Do you have a project on the back burner?

I have several projects on the back burner. Too many, in fact. I am working on a screenplay adaptation to my best-seller, Do No Harm. I’m also well into my next thriller titled, Infected. It has to do with a parasitic fungus that exhibits mind control over its victims with devastating effects. (No, I don’t have trouble sleeping at night. My goal is to instill my readers with those troubles.)

What would you tell a beginning writer who wants to publish but doesn't believe he/she has enough talent?

All good writers are voracious readers. There is no shame in copying the style of your favorite author, just don’t plagiarize. Then write. Write every day—even if it’s not working on your novel. The hardest skill a new author must cultivate when creating a story is the ability to step back from being a writer to being a reader. You have to be able to see your work through someone else’s eyes. Only then will you find issues with character, conflict, pacing, prose, climax, denouement, etc. And don’t fall in love with your words; be willing to rewrite entire chapters if necessary. If you’re serious about being an author, attend writer’s conferences and workshops. Leaning from others is a great way to hone your craft. Above all, believe in yourself. Even if you don’t initially have the skill, if you have a great story that needs to be told, then tell it!


Thanks, Gregg!

Thursday, March 20, 2014

SHOUT IT OUT! What you can do to promote your writing without being obnoxious

There's no reason to be quiet about the book you've recently published, though many authors are afraid to toot their own horn.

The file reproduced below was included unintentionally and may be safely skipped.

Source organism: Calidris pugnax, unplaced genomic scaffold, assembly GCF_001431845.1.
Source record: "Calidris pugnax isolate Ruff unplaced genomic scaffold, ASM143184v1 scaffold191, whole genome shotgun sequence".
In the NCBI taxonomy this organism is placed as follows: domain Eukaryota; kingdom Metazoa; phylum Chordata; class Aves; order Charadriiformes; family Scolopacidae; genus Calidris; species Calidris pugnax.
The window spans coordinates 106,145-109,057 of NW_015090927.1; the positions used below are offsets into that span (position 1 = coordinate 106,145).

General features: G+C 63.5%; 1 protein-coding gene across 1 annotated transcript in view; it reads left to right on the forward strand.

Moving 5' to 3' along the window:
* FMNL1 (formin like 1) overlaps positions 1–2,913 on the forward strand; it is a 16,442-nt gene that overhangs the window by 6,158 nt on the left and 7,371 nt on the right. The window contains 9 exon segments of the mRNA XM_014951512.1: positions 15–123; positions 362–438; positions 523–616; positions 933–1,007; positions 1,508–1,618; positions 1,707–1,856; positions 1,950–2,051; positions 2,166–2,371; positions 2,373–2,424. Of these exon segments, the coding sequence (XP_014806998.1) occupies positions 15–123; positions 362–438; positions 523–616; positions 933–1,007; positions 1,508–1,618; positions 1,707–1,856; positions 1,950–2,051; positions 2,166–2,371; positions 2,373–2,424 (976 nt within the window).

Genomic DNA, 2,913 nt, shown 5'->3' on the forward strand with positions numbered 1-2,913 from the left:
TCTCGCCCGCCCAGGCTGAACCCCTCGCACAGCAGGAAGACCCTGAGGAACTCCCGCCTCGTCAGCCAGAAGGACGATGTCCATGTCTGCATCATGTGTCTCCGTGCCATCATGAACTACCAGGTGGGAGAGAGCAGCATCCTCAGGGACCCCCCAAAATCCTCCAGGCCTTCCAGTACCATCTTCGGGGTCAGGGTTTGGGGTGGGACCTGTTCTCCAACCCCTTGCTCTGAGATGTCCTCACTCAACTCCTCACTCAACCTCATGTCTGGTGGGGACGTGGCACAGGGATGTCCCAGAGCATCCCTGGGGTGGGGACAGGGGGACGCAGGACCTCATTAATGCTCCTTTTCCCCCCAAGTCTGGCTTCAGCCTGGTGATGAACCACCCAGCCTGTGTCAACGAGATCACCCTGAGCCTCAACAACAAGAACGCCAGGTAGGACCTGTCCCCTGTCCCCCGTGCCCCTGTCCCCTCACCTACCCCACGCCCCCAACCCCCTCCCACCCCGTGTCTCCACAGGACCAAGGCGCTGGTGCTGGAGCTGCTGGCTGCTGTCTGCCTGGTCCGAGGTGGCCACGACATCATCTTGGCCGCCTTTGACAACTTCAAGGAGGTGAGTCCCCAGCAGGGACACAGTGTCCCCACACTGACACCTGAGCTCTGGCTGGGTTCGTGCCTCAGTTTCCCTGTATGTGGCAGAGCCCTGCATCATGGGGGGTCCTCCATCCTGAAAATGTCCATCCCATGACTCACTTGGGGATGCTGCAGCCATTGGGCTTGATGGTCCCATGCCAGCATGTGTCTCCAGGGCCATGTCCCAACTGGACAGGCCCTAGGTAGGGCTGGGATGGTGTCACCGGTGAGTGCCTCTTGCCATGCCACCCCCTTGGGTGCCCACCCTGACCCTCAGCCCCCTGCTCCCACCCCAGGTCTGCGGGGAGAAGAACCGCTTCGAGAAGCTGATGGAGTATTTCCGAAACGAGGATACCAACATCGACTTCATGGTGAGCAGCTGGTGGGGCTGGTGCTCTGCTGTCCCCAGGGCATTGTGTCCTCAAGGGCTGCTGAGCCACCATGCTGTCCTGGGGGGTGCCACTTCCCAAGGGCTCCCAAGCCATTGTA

For many years I had my husband do it for me, but I think, in reality, he was preparing me for the future and the time when I could toot my own horn.

The day has come.

And although I readily admit that not everyone is comfortable with my new-found courage, most are happy for me and are eager to listen and to share with others what they like about my work.

Hear me now. It doesn't have to be a vain thing to talk about your work; just watch the body language of the person you are speaking to, sense that feeling you get when you are speaking with someone and they are with you (or not) and speak accordingly. It does you no good to speak against a brick wall. Just find another topic of conversation.

Here are some things I do to shout about my book in a pleasant way, keeping in mind that most people are anxious to hear about what I do; as anxious as I am to hear about what they do:

Never Leave Home Without It. Postcards. Carry them in your purse or briefcase, but carry them! You never know when you'll have an opportunity to speak about your book to someone else. Why not leave them with a fond memory of your discussion?

Be Open, Always Open. Have you ever been so busy in your life that you've entirely forgotten the people around you? I know I have, and this is usually when I've packed my day so tightly it's all I can do to breathe! If you're open to conversation, if you slow down enough to make room for it, amazing things will happen!

Take a Friend to Lunch. Is there someone you easily connect with? Do you want to get to know a fan or potential fan better? Take them out to eat. No sales pressure, please. There are always opportunities that spring up during a lunch conversation to talk more about your work without getting pushy.

Visit the Library. Tell others to visit the library if they're wanting your book. Especially if your book is self-published, in order for your book to be on library shelves, readers have to want it to be there. If enough readers suggest your book as a title for library shelves it will be ordered and placed there. While you're in the library offer a free writing class. You may or may not be able to sell your books on site, but you will be able to pass out your postcards and get readers talking about your books.

Shouting it out doesn't mean you turn into an obnoxious beast; what it does mean is that you let fear out the window, and instead, develop the courage to speak up when it would be easier to remain silent.

Wednesday, March 19, 2014


Another great interview! Find out what "wows" Cindy, and how she comes up with her characters!

    Tell me a about yourself. What got you started in writing?